01/02/2011. Contributed by Gareth D Jones
pub: Orbit. 438 page small enlarged paperback. Price: GBP 8.99 (UK). ISBN: 978-1-84149-407-4).
check out websites: www.orbitbooks.net and www.triciasullivan.com
Set some time in the not too distant future, ‘Lightborn’ is a post-apocalyptic tale of intelligent software, deranged adults and a struggle for survival by the youths abandoned to look after themselves. The term ‘lightborn’ or ‘shine’ refers to education and entertainment, transmitted by light, that is beamed straight into people’s brains. Only once they reach puberty are people able to process this input, which is why when rogue AIs take over the system in the city of Los Sombres, the adults go insane and the children are spared.
Even before this catastrophe, many adults already suffer from various addictions caused by the shine, so a huge range of delusional behaviour becomes evident throughout the book. The light is processed through receptors implanted into the forehead, though even without this, youths are in danger of becoming infected when they start growing up, though no explanation of this is given. The shine is transmitted by specialist computer equipment, but also can be sent through streetlights, torches and any other light source in some unexplained fashion. Although supposedly an education and entertainment system, there are also arguments that shine doesn’t transmit data, but only emotions. Despite all these inconsistencies, the uses that shine is put to are quite ingenious – creating virtual invisibility fields, organising the deranged inhabitants of the quarantined city of Los Sombres into relief teams, rendering people unconscious and preventing nausea.
It’s a complicated plot, centring on two characters. Xavier has been taking inhibitors to keep him young and immune to shine. He lives on a ranch full of outcasts outside Los Sombres but still within the quarantine zone. The opening chapters, full of horse-training, odd ranch hands and bonfires reads like a John Steinbeck novel. Then he runs away to the city, where life continues in an eerily calm fashion. Here things get really interesting and the pace is kept alive by the use of short chapters with quirky and amusing titles that I enjoyed.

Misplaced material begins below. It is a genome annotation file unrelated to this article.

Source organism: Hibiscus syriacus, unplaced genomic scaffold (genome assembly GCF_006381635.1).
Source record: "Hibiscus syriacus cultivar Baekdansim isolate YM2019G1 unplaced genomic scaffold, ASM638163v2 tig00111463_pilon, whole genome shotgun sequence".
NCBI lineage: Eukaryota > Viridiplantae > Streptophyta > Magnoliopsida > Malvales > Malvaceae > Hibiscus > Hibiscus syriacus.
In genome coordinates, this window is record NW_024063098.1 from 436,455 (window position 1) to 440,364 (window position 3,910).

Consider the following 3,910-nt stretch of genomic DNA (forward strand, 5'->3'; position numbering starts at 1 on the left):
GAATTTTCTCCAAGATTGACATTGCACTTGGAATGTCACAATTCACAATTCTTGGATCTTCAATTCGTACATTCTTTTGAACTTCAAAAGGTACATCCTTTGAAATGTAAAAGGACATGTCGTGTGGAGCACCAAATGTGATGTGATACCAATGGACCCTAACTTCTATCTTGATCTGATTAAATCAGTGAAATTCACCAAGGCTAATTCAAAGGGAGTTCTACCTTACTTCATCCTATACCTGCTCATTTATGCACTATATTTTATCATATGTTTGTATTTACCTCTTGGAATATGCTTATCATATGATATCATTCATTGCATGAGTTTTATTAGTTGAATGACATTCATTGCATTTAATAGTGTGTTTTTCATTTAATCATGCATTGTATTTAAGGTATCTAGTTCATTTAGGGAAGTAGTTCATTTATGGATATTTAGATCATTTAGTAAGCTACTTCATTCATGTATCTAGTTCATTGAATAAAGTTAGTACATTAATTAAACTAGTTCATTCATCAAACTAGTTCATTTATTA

Roksana lives in the city where she has found a way to survive and to help improve the life of the human detritus who still dwell there. Although a teen-ager, she is immune to shine and her life becomes involved in helping Xavier. Her father is a Rider, an expert on shine, who foretold the problems and is working to fix them. The plot weaves back and forth several times, changing our perception of what shine is, who is good and bad and whether those words have any relevance.
Why the author felt the need to continually use the same two expletives, I don’t know. It became very tiresome and unnecessary, being used in the narrative as well as dialogue and substituted for a wide selection of words which could do a perfectly adequate job. This also reduced the drama in tense moments where you might expect characters to pepper their language with expletives.
This is a gritty, dramatic and action-packed novel, peopled by well-developed characters and supported by a wide variety of secondary characters that break away from the stereotypical norm and make Los Sombres a believable place. The book deals with issues of preconception, propaganda and media control in an excellent way, allowing us to experience revelations and realisations along with the youthful protagonists. Certainly a book to grip the imagination.
Gareth D. Jones
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Stephen Hunt's novels - USA